This past week’s protests in India instantly commanded a lot of sympathy around the world; who doesn’t want an end to the rampant corruption that pervades Indian politics and is the greatest threat to the country’s emergence as a great power? It is not clear, however, that the anti-corruption movement can lead to constructive reform. According to the Financial Times:
Mr Hazare’s fearlessness, his Gandhian tactics and his attempts to distance his campaign from entrenched political interests, fill many with a hope that honesty can return to public life. Yet the impulse behind these protests is not necessarily generous or gentle. The Indian middle classes want to seize back what they consider to have been taken from them. Sceptics also rightly note an authoritarianism lurking behind the movement – for Mr Hazare is also a self-righteous figure who believes in the most violent kinds of punishment for those who betray his vision.His campaign seeks not merely to clamp down on corruption but to secure the return of money believed to have been stashed away by public servants in bank accounts abroad. This could be a fantastically large sum, and Mr Hazare’s supporters hope this windfall may be released into India’s economy. As one young professional I spoke to recently said: “Until now we’ve been funding Swiss citizens’ old age. Now it’s going to come home.”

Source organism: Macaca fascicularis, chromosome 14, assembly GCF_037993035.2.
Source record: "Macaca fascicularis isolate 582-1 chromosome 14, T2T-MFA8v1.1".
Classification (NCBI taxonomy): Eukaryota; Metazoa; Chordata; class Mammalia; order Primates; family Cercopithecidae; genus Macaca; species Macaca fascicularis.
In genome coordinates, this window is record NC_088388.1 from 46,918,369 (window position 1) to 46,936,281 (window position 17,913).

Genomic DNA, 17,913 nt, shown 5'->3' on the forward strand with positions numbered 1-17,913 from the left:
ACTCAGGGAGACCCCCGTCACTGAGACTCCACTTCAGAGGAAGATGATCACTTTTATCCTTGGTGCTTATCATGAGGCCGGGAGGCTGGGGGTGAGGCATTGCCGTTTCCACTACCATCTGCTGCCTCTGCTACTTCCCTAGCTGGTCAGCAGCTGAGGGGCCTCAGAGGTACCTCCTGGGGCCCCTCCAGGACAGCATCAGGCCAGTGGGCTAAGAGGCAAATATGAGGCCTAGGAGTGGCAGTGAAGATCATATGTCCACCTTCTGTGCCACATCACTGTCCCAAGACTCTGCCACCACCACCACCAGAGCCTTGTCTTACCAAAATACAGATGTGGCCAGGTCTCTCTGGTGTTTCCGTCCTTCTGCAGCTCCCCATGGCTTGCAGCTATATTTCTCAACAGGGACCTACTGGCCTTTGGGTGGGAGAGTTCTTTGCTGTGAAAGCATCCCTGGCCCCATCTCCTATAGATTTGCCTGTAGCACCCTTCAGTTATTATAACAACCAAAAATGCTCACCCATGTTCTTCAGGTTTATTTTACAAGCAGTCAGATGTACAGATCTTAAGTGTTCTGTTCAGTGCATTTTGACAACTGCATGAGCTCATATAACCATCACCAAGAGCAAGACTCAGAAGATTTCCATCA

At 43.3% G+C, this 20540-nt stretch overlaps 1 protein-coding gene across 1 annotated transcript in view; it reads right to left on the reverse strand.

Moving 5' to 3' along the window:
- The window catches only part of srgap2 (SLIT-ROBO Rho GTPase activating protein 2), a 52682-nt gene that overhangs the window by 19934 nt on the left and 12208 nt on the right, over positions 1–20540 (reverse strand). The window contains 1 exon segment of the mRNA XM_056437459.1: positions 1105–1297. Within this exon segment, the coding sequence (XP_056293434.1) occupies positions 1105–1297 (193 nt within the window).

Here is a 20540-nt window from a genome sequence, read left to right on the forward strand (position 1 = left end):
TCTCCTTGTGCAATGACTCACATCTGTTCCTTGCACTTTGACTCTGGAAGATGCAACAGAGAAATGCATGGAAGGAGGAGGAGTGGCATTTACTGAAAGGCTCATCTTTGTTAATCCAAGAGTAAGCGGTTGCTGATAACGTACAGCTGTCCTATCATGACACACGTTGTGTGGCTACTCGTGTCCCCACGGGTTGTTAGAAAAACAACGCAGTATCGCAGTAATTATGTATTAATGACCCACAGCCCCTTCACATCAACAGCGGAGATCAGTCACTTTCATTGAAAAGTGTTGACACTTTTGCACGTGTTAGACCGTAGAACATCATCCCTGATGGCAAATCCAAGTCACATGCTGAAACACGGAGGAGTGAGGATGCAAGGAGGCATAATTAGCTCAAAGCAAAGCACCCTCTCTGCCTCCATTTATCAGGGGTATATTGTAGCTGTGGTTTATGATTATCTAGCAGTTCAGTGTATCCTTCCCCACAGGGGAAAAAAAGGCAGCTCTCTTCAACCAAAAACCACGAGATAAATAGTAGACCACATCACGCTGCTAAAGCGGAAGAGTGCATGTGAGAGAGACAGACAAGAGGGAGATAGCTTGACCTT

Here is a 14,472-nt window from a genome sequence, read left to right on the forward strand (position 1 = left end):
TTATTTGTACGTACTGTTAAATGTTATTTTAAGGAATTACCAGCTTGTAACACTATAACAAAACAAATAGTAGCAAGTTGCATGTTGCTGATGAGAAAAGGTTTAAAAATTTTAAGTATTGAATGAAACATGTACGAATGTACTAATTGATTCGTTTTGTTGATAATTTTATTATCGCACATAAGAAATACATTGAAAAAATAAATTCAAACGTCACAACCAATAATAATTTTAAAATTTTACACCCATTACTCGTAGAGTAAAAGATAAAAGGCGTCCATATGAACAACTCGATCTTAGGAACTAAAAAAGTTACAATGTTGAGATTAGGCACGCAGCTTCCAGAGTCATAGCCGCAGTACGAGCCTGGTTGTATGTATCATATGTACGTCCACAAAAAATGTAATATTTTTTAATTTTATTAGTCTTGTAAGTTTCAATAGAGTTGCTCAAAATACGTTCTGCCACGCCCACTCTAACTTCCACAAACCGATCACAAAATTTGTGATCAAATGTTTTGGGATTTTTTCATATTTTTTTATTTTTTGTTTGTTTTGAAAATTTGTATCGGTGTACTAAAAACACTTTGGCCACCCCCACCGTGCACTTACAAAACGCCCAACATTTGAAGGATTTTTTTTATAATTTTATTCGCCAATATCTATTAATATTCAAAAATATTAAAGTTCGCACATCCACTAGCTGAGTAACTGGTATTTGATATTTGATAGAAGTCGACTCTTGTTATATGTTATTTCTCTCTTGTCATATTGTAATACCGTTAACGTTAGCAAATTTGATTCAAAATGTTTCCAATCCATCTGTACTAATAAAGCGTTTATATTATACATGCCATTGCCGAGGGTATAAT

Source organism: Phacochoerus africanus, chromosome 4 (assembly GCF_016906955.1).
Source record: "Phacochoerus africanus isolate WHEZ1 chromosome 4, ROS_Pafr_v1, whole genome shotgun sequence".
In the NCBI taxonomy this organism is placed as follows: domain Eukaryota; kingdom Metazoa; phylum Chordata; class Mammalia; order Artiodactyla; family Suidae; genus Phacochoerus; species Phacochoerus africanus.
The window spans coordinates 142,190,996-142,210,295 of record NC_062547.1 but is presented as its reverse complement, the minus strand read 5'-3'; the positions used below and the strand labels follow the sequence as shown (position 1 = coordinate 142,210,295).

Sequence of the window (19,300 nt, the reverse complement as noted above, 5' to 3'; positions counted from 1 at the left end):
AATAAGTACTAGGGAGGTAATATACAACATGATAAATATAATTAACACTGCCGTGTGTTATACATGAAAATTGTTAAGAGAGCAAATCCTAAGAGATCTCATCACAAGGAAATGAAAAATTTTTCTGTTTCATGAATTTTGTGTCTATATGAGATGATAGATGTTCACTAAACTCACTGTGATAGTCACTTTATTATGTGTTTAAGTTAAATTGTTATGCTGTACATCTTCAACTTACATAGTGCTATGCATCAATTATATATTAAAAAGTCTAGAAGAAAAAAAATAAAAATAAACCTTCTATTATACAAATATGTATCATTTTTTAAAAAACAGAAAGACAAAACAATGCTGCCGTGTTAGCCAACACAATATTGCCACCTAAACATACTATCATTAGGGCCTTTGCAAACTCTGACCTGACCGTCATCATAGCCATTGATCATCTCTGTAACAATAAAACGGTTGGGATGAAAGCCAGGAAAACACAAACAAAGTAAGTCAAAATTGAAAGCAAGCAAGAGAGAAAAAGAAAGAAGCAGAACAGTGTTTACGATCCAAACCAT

All good ideas, but corruption is so deeply woven into the way Indian institutions work that ripping it up by the roots is more like heart surgery than wart removal. Despite all the complaints, nearly all parties also hope to benefit from it as well.Hazare and his followers seem sure that the solutions are simple and obvious. That is almost never true for problems like this, and successful reform is usually a matter of many careful steps rather than a few great leaps forward. Reforming such a large, diverse and cacophonous society will take time, and Mr. Hazare’s authoritarian temperament may not be exactly what India needs. Just because there is a problem doesn’t mean there is a solution.Observers often think about the ways that social and political unrest could interfere with China’s rise to world power; the other emerging Asian superpower is also at risk.